Finland's capital is architecturally rich and easy to tour on foot and by tram, including the transit loop that passes most of the important sites. English is widely spoken because so few non-Finns speak Finnish, a tongue that has no link to any other Scandinavian language, but is akin to Estonian and Hungarian, yet understood by neither.

* Helsinki-Tallinn-Rostock (Silja Line)

When the Finnjet entered service in 1977, she was a marvel of high speed--a 30-knot ferry that could link Finland with Germany in less than 24 hours while other ships took two nights and a day. Standing at the stem and watching her wide wake stretch to the horizon is a favorite pastime. The Finn jet offers nightclub cabaret, dancing, and karaoke, plus the same types of restaurants as the Finland-Sweden ships.

Today the Silja-owned speedster takes up to 1,781 passengers on a summer-only Baltic Sea run from Helsinki with a stop at Tallinn, the Estonian capital with an enchanting medieval center, then onto Rostock, a thriving German port on the Baltic Sea that offers rail access to Hamburg and Berlin.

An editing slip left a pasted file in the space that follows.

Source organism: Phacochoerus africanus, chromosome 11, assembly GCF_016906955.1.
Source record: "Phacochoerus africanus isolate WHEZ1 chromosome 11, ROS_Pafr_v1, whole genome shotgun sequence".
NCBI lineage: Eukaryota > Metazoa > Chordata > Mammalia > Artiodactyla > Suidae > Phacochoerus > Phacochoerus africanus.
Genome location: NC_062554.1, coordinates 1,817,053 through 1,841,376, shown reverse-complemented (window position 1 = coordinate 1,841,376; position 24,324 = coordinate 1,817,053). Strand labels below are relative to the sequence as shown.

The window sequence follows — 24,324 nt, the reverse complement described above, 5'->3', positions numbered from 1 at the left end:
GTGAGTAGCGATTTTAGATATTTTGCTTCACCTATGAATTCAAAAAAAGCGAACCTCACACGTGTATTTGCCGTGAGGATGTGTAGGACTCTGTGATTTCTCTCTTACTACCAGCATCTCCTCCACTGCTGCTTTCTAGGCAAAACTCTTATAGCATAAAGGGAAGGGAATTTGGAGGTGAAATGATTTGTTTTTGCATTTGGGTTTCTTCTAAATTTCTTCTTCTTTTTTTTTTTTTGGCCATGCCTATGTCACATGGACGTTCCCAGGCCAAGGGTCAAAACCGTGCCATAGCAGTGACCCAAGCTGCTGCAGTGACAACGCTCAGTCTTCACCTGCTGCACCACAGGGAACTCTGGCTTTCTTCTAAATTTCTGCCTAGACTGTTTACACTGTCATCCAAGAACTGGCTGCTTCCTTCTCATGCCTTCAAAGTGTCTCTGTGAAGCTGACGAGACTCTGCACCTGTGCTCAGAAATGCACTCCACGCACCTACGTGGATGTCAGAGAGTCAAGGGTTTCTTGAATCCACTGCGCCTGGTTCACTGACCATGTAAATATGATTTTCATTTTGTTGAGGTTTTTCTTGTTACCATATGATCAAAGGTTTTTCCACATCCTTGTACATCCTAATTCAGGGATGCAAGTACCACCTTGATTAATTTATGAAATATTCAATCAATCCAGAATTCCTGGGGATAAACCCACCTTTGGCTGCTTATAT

When touring Northern Europe independently or prior to a deep-sea cruise, it is easy to fit a short sea adventure into any itinerary, making for a delightful and moderately priced alternative to routine intra-European air travel. For more information contact:

DFDS Seaways (USA) Inc./Silja Line/Sea Europe Holidays Inc. (Cruise Travel Magazine), 6801 Lake Worth Rd./Suite 103, Lake Worth, FL 33467: phone 800-533-3755; or log on to www.dfdsusa.com or www.silja.us or www.seaeurope.com.

Viking Line/Borton Overseas (Cruise Travel Magazine), 5412 Lyndale Ave. S., Minneapolis, MN 55419; phone 800-843-0602; or log on to www.vikingline.fi or www. bortonoverseas.com.
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Author:Scull, Theodore W.
Publication:Cruise Travel
Geographic Code:4E
Date:May 1, 2003
Words:2079